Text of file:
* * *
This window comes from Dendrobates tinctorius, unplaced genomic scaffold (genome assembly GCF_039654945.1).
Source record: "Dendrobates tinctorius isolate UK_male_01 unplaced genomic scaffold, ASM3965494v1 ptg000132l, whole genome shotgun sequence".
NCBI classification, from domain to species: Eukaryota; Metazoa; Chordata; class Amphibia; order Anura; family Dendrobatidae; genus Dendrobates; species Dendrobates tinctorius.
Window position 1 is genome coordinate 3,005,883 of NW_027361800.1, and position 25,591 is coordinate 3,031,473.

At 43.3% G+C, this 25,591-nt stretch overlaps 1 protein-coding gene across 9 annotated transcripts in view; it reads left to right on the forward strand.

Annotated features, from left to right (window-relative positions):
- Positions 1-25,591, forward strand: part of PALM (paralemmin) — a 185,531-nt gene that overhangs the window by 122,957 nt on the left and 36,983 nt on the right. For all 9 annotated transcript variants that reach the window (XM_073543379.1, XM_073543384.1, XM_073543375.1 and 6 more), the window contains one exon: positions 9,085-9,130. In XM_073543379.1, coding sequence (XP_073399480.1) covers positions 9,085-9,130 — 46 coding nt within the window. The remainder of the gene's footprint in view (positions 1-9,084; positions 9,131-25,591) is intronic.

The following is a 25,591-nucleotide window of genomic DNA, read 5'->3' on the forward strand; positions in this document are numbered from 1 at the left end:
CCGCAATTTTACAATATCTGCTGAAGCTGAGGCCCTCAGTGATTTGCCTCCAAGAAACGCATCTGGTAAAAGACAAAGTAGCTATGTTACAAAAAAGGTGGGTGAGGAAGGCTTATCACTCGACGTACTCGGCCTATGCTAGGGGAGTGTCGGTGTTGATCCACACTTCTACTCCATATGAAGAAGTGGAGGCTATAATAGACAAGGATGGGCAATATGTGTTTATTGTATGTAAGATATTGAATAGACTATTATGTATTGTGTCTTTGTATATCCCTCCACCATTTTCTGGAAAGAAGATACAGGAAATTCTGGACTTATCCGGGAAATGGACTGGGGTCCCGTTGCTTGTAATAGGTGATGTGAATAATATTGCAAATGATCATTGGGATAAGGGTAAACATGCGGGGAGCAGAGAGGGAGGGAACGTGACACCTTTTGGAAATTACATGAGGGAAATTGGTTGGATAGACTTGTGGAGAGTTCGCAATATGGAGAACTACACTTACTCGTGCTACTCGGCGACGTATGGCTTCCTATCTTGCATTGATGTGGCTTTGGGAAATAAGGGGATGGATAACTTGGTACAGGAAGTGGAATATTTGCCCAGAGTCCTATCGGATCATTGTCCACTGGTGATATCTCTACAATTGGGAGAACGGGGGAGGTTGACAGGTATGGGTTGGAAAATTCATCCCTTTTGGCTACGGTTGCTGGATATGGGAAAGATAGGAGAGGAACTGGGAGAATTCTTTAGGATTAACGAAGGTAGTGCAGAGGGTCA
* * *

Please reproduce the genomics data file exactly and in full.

This window comes from Dendrobates tinctorius, unplaced genomic scaffold (genome assembly GCF_039654945.1).
Source record: "Dendrobates tinctorius isolate UK_male_01 unplaced genomic scaffold, ASM3965494v1 ptg000132l, whole genome shotgun sequence".
NCBI classification, from domain to species: Eukaryota; Metazoa; Chordata; class Amphibia; order Anura; family Dendrobatidae; genus Dendrobates; species Dendrobates tinctorius.
Window position 1 is genome coordinate 3,005,883 of NW_027361800.1, and position 25,591 is coordinate 3,031,473.

At 43.3% G+C, this 25,591-nt stretch overlaps 1 protein-coding gene across 9 annotated transcripts in view; it reads left to right on the forward strand.

Annotated features, from left to right (window-relative positions):
- Positions 1-25,591, forward strand: part of PALM (paralemmin) — a 185,531-nt gene that overhangs the window by 122,957 nt on the left and 36,983 nt on the right. For all 9 annotated transcript variants that reach the window (XM_073543379.1, XM_073543384.1, XM_073543375.1 and 6 more), the window contains one exon: positions 9,085-9,130. In XM_073543379.1, coding sequence (XP_073399480.1) covers positions 9,085-9,130 — 46 coding nt within the window. The remainder of the gene's footprint in view (positions 1-9,084; positions 9,131-25,591) is intronic.

The following is a 25,591-nucleotide window of genomic DNA, read 5'->3' on the forward strand; positions in this document are numbered from 1 at the left end:
CCGCAATTTTACAATATCTGCTGAAGCTGAGGCCCTCAGTGATTTGCCTCCAAGAAACGCATCTGGTAAAAGACAAAGTAGCTATGTTACAAAAAAGGTGGGTGAGGAAGGCTTATCACTCGACGTACTCGGCCTATGCTAGGGGAGTGTCGGTGTTGATCCACACTTCTACTCCATATGAAGAAGTGGAGGCTATAATAGACAAGGATGGGCAATATGTGTTTATTGTATGTAAGATATTGAATAGACTATTATGTATTGTGTCTTTGTATATCCCTCCACCATTTTCTGGAAAGAAGATACAGGAAATTCTGGACTTATCCGGGAAATGGACTGGGGTCCCGTTGCTTGTAATAGGTGATGTGAATAATATTGCAAATGATCATTGGGATAAGGGTAAACATGCGGGGAGCAGAGAGGGAGGGAACGTGACACCTTTTGGAAATTACATGAGGGAAATTGGTTGGATAGACTTGTGGAGAGTTCGCAATATGGAGAACTACACTTACTCGTGCTACTCGGCGACGTATGGCTTCCTATCTTGCATTGATGTGGCTTTGGGAAATAAGGGGATGGATAACTTGGTACAGGAAGTGGAATATTTGCCCAGAGTCCTATCGGATCATTGTCCACTGGTGATATCTCTACAATTGGGAGAACGGGGGAGGTTGACAGGTATGGGTTGGAAAATTCATCCCTTTTGGCTACGGTTGCTGGATATGGGAAAGATAGGAGAGGAACTGGGAGAATTCTTTAGGATTAACGAAGGTAGTGCAGAGGGTCA